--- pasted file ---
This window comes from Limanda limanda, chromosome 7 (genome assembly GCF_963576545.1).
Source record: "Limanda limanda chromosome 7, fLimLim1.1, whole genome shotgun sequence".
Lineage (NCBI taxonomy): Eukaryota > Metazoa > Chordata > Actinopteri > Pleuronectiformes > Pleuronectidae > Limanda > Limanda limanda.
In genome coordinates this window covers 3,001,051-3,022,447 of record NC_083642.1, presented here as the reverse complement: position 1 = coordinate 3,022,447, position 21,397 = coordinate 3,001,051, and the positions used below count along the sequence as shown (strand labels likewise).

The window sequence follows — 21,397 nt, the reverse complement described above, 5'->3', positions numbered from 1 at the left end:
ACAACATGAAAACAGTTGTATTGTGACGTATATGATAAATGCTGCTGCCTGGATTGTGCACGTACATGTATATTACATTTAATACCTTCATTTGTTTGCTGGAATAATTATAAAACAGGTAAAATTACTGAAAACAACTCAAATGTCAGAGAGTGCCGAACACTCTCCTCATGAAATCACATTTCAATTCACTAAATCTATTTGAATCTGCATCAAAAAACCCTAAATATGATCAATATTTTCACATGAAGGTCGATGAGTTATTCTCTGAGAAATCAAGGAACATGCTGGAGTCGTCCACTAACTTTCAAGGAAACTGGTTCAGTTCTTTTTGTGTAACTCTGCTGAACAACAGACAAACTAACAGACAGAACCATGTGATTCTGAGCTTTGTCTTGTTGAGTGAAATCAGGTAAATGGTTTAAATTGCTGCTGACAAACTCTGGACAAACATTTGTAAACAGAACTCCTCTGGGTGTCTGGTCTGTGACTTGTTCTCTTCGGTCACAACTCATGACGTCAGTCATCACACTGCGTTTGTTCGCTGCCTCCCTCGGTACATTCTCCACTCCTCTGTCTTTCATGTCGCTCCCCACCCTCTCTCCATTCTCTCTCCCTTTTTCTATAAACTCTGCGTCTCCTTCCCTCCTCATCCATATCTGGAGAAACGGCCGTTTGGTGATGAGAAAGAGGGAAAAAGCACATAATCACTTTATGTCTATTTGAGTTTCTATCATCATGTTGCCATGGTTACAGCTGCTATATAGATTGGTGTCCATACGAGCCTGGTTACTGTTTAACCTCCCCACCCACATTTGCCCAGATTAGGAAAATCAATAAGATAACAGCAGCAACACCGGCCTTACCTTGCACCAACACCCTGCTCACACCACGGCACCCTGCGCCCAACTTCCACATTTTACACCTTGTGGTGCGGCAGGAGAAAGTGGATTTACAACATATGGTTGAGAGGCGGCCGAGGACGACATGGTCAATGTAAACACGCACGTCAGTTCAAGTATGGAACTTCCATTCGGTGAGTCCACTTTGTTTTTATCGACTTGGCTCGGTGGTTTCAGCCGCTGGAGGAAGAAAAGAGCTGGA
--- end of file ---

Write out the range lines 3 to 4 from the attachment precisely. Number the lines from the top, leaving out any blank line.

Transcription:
Lineage (NCBI taxonomy): Eukaryota > Metazoa > Chordata > Actinopteri > Pleuronectiformes > Pleuronectidae > Limanda > Limanda limanda.
In genome coordinates this window covers 3,001,051-3,022,447 of record NC_083642.1, presented here as the reverse complement: position 1 = coordinate 3,022,447, position 21,397 = coordinate 3,001,051, and the positions used below count along the sequence as shown (strand labels likewise).